BEST MODE FOR CARRYING OUT THE INVENTION

Now, an embodiment of a liquid crystal display device of homeotropic type according to the present invention will be described below.

Among the liquid crystal devices of the present invention, that of transmission type is a liquid crystal display device 29, as shown in FIG. 1A, which includes a glass substrate 24, pixel electrodes 25 aligned in a predetermined manner, liquid crystal molecules 26 with a negative anisotropy in dielectric constant, an ITO electrode 27 aligned in a predetermined manner, and a glass substrate 28 and which is subject to an alignment process such as rubbing in the direction shown by the arrow 30.

When a polarizer 31 and an analyzer 32 are placed so that their axes are at an angle of 90 degrees with respect to each other and at an angle of 45 degrees with respect to the direction 30 of the alignment process as shown in FIG. 1A, the liquid crystal molecules 26 are tilted in the direction 30 of the alignment process as shown in FIG. 1B when a voltage is applied, and therefore, the incident light 33 is doubly refracted by the liquid crystal molecules 26 to transmit the light 34 and as a result, the display will be in a bright state.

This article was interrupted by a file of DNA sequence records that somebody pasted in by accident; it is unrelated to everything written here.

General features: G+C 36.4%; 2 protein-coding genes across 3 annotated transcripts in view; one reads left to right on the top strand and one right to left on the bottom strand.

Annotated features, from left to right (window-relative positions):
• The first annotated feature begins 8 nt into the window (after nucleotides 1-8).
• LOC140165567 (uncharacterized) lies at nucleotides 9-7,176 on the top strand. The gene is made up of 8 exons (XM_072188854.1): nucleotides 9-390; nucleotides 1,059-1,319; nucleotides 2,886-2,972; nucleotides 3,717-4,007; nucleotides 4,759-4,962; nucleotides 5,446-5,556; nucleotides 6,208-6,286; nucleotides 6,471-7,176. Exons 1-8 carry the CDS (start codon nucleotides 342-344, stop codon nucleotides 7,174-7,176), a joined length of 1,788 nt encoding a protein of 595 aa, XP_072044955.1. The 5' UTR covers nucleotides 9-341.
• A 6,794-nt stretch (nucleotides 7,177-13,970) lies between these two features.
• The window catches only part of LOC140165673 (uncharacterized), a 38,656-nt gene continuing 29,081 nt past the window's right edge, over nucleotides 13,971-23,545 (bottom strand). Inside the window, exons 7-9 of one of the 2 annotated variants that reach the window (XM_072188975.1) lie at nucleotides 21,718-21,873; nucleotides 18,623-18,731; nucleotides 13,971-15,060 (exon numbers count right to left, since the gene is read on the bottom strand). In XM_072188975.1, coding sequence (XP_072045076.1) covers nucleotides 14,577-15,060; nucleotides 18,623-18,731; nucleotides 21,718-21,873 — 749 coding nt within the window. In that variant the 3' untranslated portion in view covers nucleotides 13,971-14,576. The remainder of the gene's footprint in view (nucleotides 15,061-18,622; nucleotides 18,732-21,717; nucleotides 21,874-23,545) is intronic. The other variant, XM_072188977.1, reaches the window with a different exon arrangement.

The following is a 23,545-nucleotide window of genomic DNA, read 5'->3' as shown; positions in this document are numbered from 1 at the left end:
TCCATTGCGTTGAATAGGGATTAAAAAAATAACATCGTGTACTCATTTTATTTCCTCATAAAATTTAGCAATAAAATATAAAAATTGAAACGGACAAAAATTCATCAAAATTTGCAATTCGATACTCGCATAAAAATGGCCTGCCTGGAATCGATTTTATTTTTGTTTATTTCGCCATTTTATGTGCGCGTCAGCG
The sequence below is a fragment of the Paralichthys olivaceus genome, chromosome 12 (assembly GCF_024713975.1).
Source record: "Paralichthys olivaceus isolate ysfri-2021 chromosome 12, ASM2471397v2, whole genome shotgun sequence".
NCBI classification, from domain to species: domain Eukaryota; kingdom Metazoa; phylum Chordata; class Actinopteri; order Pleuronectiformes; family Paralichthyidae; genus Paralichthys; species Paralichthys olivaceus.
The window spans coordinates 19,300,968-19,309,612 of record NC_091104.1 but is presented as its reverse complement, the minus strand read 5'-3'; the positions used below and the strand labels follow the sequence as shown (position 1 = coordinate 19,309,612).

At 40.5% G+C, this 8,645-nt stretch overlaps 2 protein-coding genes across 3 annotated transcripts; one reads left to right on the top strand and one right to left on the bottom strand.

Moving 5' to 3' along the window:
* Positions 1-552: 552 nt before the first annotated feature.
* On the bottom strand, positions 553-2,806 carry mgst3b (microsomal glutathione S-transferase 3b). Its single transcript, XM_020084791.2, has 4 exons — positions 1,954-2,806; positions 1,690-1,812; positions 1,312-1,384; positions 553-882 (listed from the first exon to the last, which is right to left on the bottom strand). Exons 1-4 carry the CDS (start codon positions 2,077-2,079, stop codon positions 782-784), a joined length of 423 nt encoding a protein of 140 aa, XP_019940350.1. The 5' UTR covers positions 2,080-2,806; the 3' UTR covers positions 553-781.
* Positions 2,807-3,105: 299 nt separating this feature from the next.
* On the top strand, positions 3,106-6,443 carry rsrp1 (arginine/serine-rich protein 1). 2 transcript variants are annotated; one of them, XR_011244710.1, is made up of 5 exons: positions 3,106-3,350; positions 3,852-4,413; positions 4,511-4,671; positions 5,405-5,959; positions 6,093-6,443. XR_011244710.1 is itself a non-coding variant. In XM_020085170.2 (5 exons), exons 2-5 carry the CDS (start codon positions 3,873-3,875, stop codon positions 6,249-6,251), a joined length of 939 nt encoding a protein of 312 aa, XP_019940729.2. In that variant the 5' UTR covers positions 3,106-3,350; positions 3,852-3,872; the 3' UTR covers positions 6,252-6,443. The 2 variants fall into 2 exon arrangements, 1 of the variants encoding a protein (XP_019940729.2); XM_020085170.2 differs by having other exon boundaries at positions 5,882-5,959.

Now, consider the case where no light is transmitted (no voltage is applied).

As shown in FIG. 1A, while no voltage is applied, any of the liquid crystal molecules 35 around the pixel electrode 25 is slightly tilted toward a direction parallel or perpendicular to the edge of the pixel. However, for the liquid crystal device 29 of the present embodiment, the direction 30 of the alignment process is set to an angle between approximately 40 and 50 degrees with respect to the edge of the pixel electrode 25.